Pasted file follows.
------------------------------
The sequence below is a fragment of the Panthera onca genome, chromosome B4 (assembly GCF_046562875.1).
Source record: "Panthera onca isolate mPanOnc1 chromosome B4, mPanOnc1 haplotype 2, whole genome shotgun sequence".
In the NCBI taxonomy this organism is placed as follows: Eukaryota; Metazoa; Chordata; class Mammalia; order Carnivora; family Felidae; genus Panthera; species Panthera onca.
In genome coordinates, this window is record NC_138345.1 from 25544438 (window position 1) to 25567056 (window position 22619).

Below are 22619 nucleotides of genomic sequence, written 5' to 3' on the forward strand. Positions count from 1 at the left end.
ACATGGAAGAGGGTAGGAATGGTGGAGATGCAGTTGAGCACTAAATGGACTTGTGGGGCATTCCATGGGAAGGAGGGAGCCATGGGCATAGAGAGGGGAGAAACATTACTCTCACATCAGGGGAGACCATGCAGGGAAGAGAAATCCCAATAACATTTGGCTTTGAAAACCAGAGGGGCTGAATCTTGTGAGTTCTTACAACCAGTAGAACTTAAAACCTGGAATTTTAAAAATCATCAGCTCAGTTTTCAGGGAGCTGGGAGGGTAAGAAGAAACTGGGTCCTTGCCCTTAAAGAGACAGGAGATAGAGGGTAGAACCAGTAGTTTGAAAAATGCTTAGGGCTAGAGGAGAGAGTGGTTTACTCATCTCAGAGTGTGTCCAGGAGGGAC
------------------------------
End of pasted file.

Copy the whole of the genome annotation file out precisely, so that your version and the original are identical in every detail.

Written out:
The sequence below is a fragment of the Panthera onca genome, chromosome B4 (assembly GCF_046562875.1).
Source record: "Panthera onca isolate mPanOnc1 chromosome B4, mPanOnc1 haplotype 2, whole genome shotgun sequence".
In the NCBI taxonomy this organism is placed as follows: Eukaryota; Metazoa; Chordata; class Mammalia; order Carnivora; family Felidae; genus Panthera; species Panthera onca.
In genome coordinates, this window is record NC_138345.1 from 25544438 (window position 1) to 25567056 (window position 22619).

Below are 22619 nucleotides of genomic sequence, written 5' to 3' on the forward strand. Positions count from 1 at the left end.
ACATGGAAGAGGGTAGGAATGGTGGAGATGCAGTTGAGCACTAAATGGACTTGTGGGGCATTCCATGGGAAGGAGGGAGCCATGGGCATAGAGAGGGGAGAAACATTACTCTCACATCAGGGGAGACCATGCAGGGAAGAGAAATCCCAATAACATTTGGCTTTGAAAACCAGAGGGGCTGAATCTTGTGAGTTCTTACAACCAGTAGAACTTAAAACCTGGAATTTTAAAAATCATCAGCTCAGTTTTCAGGGAGCTGGGAGGGTAAGAAGAAACTGGGTCCTTGCCCTTAAAGAGACAGGAGATAGAGGGTAGAACCAGTAGTTTGAAAAATGCTTAGGGCTAGAGGAGAGAGTGGTTTACTCATCTCAGAGTGTGTCCAGGAGGGAC